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Any questions?

TTFN

Thursday, December 11, 2008

ANOTHER BLOG CARNIVAL

I have just been informed that the “42nd Money Hacks Carnival: Laid-Off and Freelancing Edition” is now up at THE FINANCIAL WELLNESS PROJECT ("Getting Better With Money – Health, Wealth, & Wise").

My post on “Keeping Track of Business Expenses” is included in the TAXES section, the last category (why does TAXES always seem to be the last category in these Blog Carnivals – saving the best for last?).

Also in the TAXES section is a good post on how your individual financial situation affects the choice of “Year End Tax Strategies for 2008” from MY WEALTH BUILDER.

Cindy of MEND YOUR MONEY, who happens to be a twitter follower of mine, shares my opinion in her post “Save for Retirement or College?”.

TTFN

Wednesday, December 10, 2008

ASK THE TAX PRO - CHARITABLE CONTRIBUTIONS

Q. Just wondering -- if we buy candy, 50/50 raffles, etc. from co-workers/friends/family for the benefit of schools or scouts, are we allowed to deduct the expenses on our tax return? (Sometimes, each order amounts to $40 or so.) If yes, should we pay by check each time?
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A. When giving me a list of charitable contributions for the year many clients will include the cost of raffle tickets, including 50-50s, purchased for the benefit of a church or school. Regardless of who is selling them (i.e. church or charity) 50-50 raffle tickets, or any kind of raffle tickets, are not charitable contributions - they are gambling. To repeat - raffle tickets are not deductible as contributions.

If you are reporting taxable gambling winnings on Line 21 of your Form 1040 - from whatever source (i.e. casinos, racetrack, lottery, raffle, etc) - the cost of raffle tickets are deductible as a gambling expense (to the extent of the winnings reported) as a miscellaneous deduction (deductible in full – not subject to 2% of AGI exclusion) if (and only if) you itemize on Schedule A.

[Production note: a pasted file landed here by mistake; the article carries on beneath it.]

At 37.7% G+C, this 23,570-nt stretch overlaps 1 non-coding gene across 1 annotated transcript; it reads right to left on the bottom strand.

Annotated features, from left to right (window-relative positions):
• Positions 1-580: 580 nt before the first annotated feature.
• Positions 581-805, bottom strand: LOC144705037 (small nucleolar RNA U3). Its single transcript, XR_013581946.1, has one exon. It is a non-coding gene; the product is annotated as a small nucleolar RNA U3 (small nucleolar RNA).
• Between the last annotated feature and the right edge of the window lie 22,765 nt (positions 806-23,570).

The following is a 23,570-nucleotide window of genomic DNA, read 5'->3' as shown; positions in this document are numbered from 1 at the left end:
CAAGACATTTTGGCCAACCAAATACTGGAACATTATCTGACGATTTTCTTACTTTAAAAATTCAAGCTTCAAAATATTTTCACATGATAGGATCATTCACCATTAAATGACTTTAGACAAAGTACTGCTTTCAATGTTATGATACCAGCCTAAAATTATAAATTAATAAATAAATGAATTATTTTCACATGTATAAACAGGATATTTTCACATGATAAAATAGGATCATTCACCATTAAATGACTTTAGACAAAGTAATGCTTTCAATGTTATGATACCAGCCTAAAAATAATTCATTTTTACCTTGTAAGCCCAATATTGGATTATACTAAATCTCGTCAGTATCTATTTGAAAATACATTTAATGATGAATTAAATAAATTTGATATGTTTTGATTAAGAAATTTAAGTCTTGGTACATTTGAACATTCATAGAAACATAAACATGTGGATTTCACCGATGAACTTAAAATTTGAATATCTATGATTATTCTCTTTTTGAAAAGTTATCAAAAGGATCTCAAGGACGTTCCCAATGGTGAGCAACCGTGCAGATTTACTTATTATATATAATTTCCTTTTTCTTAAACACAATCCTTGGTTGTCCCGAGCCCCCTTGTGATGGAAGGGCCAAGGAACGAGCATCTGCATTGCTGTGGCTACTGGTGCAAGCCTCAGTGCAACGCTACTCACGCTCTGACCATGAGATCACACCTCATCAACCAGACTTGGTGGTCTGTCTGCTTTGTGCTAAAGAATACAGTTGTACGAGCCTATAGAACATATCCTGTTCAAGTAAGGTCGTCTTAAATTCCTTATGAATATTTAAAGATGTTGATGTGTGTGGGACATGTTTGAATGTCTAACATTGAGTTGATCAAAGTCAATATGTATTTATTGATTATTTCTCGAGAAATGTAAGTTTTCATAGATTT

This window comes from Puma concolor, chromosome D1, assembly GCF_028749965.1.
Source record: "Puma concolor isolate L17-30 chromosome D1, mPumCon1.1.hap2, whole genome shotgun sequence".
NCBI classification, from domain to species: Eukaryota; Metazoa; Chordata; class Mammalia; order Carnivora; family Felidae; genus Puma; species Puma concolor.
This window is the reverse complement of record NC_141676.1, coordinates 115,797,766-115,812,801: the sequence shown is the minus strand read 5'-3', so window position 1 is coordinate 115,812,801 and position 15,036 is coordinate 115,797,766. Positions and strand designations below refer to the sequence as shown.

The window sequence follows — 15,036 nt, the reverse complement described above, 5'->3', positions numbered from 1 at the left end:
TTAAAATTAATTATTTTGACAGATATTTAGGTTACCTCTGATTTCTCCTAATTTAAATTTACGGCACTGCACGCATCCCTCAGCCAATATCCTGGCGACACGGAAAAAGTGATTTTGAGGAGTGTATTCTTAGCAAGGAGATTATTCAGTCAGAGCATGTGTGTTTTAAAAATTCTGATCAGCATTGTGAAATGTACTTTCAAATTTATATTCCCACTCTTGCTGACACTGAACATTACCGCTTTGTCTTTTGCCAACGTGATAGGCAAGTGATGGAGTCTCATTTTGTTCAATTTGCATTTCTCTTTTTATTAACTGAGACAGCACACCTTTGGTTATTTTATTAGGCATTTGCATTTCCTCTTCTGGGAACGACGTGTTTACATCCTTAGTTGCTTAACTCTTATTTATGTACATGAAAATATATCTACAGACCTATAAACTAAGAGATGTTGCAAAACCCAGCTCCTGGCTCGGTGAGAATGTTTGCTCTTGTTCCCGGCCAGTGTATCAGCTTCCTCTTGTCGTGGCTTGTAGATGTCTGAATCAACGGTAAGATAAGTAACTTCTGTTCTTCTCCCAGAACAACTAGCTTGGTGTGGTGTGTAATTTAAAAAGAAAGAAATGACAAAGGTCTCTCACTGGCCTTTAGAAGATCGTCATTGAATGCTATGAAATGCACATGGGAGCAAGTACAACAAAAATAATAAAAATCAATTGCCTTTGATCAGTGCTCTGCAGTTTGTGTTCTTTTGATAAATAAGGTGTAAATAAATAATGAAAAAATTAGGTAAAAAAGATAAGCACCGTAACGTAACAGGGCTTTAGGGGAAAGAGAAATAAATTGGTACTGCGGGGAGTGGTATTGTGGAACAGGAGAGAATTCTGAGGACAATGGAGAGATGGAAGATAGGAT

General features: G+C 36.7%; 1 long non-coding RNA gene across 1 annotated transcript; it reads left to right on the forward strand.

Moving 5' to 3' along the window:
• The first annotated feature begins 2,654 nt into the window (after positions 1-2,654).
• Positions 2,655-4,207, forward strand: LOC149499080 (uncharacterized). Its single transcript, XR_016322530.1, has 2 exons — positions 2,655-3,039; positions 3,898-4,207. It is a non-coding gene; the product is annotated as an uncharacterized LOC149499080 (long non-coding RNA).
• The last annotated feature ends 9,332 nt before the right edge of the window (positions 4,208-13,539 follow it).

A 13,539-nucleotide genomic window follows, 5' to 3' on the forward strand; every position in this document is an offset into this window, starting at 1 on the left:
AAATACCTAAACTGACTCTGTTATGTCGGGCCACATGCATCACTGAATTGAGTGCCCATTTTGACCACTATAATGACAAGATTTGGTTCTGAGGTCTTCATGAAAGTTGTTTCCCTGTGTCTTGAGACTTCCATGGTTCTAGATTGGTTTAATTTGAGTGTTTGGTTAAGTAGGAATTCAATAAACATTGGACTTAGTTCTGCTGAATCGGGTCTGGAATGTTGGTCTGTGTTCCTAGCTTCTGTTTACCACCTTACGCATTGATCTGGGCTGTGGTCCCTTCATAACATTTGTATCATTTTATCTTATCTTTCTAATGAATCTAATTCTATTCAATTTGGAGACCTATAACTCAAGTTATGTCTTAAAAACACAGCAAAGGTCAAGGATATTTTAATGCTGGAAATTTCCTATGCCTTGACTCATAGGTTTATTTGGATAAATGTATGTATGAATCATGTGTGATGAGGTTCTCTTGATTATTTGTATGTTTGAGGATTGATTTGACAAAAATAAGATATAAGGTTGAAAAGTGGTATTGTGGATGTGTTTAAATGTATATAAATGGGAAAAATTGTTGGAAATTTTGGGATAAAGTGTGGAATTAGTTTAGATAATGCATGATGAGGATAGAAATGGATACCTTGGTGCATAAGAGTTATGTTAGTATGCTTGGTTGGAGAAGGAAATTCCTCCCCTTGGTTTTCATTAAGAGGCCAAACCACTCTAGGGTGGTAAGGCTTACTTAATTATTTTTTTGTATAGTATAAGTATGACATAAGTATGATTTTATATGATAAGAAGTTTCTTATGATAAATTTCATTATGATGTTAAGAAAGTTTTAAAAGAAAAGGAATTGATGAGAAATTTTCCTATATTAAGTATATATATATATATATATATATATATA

The only possible instance in which you could claim a charitable deduction for a raffle ticket is if you purchased a ticket and then donated the ticket itself back to the charity so they could sell it again. In such a situation you would not have any chance of winning the item(s) being raffled.

For the most part the purchase of candy, cookies, etc from a church or charity (most common example being Girl Scout Cookies) is not deductible as a charitable contribution. You are not making a contribution - you are buying something of value for a fair market price.
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The only exception would be if, for example, the normal market value of a box of cookies is $3.00 and the charity is selling them for $10.00. In this case $7.00 would possibly be deductible. But in most cases the cookies and candy are being sold for pretty much what you would pay in the store - so no tax deduction.